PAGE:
Ada Lovelace, or Augusta Ada King, Countess of Lovelace to give her her official title, was a trailblazing English mathematician who many people agree was the world's first computer programmer. Today she is fondly remembered as the "Mother of Programming".
She was the only legitimate daughter of the famed English poet Lord George Byron, who died in Greece when Ada was just eight years old.
Her written instructions for Charles Babbage's Analytical Engine mark a key moment in the history of the development of modern computers. Today, she is considered a true visionary who was leagues ahead of her time.
Here we'll take a quick look at this amazing woman's life and reveal her enormous impact on the world.
Happy Ada Lovelace Day!
Ada was from a stately but broken home
The woman who wrote the first computer program was born Augusta Ada Byron in London on the 10th December 1815. But her early life would not be happy. Her mother, Lady Anne Isabella Milbanke Byron, separated from her father only a few weeks after she was born, and Lord Byron left England a few months later, never to return. He died in Greece when Ada was eight, and she never really got to know him.
Unusually for an aristocratic girl of the time, Ada was taught mathematics and science - her mother hoped that studying the sciences would prevent Ada from developing her father's mental illness and unpredictable temperament. According to some sources, she was also forced to lie still for extended periods of time to help her develop self-control.
Typical of the time, all of her tuition was at home by private teachers but she also self-studied and read voraciously. Ada showed an early talent for both math and languages, and received instruction from Mary Somerville, a Scottish astronomer and mathematician, and one of the first women to be admitted into the Royal Astronomical Society; as well as Augustus De Morgan, the first professor of mathematics at the University of London.
Ada first met Charles Babbage, a mathematician and inventor, at around the age of 17. The pair became friends, with the much older Babbage acting as a mentor.
At the age of 19, on the 8th July 1835, she married William King (the 8th Baron King) on the 8th July 1835. When he was elevated to the status of an Earl in 1838, Lovelace became Countess of Lovelace. By all reports, their marriage was a happy one, and King supported his wife's academic interests — also unusual for the time. The couple shared a love of horses and had three children together.
Charles Babbage and Ada Lovelace
In 1843, Ada was asked by Charles Babbage to translate an article on Babbage's analytical engine that had been written by Italian engineer Luigi Federico Menabrea for a Swiss journal.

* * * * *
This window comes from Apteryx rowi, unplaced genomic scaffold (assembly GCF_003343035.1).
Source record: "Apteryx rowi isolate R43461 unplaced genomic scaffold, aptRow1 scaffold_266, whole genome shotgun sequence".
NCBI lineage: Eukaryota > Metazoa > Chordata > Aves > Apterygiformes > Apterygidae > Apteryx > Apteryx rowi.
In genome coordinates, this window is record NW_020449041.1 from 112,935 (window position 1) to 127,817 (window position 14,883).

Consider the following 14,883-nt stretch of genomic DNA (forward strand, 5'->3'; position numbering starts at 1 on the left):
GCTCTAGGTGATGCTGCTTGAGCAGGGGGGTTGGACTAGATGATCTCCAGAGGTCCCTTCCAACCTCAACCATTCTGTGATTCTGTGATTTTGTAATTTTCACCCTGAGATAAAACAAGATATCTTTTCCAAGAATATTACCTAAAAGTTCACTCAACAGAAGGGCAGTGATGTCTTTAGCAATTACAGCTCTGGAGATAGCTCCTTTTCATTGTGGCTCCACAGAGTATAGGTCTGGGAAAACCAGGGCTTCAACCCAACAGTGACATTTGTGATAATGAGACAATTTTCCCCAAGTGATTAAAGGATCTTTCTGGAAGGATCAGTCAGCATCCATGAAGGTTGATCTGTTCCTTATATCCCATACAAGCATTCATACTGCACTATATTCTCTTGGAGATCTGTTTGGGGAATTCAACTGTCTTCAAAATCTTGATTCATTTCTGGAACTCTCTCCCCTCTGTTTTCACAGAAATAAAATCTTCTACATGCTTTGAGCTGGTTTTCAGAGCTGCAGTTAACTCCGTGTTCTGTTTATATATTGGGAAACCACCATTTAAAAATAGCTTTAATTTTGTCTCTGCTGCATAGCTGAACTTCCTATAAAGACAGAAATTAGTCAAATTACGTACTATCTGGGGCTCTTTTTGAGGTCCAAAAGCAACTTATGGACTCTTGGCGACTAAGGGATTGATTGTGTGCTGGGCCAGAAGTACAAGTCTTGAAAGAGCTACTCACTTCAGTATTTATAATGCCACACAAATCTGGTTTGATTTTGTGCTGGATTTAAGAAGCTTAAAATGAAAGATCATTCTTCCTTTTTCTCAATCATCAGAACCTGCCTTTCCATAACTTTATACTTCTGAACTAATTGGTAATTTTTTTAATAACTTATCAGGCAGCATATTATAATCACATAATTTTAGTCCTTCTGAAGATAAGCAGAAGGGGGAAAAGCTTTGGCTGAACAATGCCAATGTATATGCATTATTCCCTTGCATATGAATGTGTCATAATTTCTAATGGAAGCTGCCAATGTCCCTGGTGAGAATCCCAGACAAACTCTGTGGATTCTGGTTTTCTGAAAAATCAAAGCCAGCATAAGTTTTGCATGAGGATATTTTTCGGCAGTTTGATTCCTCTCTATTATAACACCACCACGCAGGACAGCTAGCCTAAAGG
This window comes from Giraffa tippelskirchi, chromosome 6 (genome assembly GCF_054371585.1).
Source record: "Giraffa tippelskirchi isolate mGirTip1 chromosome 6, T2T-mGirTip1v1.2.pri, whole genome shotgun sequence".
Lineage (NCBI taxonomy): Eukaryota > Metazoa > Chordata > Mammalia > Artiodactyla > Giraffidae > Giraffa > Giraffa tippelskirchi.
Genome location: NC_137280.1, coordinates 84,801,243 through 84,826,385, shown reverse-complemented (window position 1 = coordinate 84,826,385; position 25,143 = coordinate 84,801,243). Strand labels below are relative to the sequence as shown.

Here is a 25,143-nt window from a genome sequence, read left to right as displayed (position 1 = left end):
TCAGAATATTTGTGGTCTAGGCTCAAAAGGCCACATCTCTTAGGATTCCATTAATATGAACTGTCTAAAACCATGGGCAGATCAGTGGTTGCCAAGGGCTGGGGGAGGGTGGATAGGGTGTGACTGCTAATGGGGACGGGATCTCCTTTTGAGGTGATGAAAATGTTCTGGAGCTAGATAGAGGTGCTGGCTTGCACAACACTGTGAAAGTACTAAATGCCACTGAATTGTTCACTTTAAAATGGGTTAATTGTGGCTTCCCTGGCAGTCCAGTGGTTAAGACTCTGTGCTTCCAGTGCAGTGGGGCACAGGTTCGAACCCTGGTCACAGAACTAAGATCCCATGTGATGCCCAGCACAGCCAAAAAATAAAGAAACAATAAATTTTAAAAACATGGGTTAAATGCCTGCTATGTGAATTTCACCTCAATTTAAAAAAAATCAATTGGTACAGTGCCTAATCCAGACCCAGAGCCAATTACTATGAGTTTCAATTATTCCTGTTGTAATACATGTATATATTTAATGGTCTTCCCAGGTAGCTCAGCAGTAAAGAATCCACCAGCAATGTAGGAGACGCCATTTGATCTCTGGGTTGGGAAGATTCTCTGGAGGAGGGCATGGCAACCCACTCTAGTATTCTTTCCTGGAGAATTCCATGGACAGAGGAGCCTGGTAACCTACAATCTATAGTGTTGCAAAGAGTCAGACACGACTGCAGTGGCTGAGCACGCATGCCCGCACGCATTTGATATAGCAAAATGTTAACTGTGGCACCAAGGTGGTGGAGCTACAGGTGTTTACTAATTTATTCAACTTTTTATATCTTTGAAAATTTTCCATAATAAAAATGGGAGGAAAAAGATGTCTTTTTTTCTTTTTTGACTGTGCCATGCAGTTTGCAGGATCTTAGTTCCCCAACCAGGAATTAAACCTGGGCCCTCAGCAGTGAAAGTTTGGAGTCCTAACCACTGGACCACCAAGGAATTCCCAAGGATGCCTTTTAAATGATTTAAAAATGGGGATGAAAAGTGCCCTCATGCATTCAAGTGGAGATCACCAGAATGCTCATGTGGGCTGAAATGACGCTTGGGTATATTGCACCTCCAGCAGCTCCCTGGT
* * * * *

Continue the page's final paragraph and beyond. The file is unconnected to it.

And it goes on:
She duly translated the original French text into English but also added her own thoughts and ideas on the machine, and made some corrections to Babbage's original calculations that were included in the document. Her notes ended up being three times longer than the original article.
Ada quickly realized that the potential for the machine far exceeded simple calculations. In her notes, she shows that it could be used to calculate Bernoulli Numbers, but also described how codes could be created to allow the device to handle letters and symbols as well as numbers.
She also discussed a way for the engine to able to repeat a series of instructions, a process used by computer programers today, and known as looping.
The Analytical Engine does not occupy common ground with mere 'calculating machines.' It holds a position wholly its own, and the considerations it suggests are more interesting in their nature." - Ada Lovelace.
Lovelace, in her notes, demonstrated using diagrams ways for the engine to be used to make computations for practical and scientific purposes. Using her musical background she also surmised that, one day, such a machine could be used to compose music.
Sadly, Lovelace's article attracted little attention when she was alive, but she would continue to correspond with Babbage right up until her death.
Despite all her hard work, Babbage's Analytical Engine was never realized. Her work would lay dormant for around one hundred years, until its significance was once again realized during the age of computers.
How did Ada Lovelace die?
Lovelace suffered from a bout of cholera in 1837, after which her health declined. On November 27th, 1852 she lost her battle with uterine cancer and died at the far too young age of 36. Her body was interred in the graveyard of the Church of St. Mary Magdalene in Nottingham, England.
A tragic end to an amazing lady. As Lao Tzu once said, "The flame that burns twice as bright burns half as long.”
The world had lost a true visionary in Ada and an extraordinary woman who was dubbed the "Enchantress of Numbers" by her good friend Charles Babbage. Ada preferred to refer to herself as an analyst and metaphysician. Today, she is remembered as one of the first people to realize the potential of computers and computing.